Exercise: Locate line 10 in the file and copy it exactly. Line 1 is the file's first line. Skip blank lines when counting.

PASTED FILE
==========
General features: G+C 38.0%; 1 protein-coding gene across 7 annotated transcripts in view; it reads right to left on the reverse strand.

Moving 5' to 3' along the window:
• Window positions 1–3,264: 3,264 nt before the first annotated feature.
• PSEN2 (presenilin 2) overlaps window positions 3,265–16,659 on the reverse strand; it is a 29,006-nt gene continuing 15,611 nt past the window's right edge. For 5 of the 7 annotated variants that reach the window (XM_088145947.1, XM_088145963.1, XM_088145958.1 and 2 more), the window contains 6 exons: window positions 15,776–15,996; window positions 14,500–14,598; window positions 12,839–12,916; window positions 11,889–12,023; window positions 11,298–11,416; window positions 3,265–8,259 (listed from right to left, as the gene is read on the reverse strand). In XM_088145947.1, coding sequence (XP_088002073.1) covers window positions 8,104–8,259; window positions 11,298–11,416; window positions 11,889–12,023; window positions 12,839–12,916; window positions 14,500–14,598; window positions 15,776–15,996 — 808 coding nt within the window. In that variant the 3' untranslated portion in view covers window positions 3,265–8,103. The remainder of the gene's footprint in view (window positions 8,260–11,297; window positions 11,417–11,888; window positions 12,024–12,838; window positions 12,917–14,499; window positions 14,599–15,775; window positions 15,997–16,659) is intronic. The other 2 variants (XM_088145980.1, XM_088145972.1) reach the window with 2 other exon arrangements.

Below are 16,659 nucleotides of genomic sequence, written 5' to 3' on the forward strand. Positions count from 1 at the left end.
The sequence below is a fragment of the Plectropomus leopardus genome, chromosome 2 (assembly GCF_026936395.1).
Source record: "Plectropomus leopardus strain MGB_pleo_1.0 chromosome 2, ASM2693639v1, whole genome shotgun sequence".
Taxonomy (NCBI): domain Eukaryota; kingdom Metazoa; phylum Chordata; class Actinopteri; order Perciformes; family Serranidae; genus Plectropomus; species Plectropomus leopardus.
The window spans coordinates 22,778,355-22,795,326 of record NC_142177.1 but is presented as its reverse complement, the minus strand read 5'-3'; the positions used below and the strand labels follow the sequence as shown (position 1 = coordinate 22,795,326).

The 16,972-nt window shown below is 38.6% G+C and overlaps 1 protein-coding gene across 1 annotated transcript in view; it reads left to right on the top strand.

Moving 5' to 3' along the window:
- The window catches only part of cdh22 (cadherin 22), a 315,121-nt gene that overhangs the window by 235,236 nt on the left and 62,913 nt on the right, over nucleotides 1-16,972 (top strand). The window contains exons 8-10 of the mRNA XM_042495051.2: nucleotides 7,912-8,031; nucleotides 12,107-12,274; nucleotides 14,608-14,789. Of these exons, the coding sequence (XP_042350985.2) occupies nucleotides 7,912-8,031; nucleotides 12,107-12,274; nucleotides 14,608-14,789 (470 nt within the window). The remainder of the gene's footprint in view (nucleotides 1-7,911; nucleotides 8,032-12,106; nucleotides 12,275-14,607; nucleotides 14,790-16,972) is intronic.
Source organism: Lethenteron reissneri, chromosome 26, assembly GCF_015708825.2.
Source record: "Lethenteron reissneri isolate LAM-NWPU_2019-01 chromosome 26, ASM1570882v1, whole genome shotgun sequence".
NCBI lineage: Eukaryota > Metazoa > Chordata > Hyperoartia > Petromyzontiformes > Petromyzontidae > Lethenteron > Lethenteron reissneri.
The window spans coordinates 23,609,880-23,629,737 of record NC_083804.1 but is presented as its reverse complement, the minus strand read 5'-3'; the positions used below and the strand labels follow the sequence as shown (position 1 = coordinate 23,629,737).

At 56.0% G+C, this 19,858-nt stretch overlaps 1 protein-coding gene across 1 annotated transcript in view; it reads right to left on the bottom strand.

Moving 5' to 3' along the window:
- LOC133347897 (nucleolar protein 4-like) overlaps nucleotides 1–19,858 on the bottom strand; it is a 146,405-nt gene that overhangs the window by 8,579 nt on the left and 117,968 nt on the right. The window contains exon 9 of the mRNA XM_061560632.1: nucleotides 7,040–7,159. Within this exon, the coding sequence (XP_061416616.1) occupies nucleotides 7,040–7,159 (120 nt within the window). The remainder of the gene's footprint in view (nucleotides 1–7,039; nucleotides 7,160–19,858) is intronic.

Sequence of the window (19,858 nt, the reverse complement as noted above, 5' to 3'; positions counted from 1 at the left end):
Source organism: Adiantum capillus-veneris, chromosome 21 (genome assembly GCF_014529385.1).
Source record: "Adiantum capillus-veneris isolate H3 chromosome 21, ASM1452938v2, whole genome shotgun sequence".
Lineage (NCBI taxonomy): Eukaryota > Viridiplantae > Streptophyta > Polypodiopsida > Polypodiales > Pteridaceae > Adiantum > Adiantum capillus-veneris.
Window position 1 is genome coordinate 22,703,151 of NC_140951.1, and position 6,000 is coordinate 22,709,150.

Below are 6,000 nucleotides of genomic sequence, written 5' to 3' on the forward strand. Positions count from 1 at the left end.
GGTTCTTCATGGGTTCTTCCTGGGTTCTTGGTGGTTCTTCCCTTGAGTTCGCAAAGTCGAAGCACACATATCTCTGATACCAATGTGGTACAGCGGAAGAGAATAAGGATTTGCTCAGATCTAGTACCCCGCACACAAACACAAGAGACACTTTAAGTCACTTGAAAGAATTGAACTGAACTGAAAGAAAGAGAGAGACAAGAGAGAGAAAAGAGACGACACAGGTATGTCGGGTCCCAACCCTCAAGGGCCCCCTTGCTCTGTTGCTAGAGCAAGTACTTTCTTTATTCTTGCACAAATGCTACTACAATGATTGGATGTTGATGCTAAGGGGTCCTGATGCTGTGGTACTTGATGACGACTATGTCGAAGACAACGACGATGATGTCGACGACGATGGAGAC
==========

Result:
The 16,972-nt window shown below is 38.6% G+C and overlaps 1 protein-coding gene across 1 annotated transcript in view; it reads left to right on the top strand.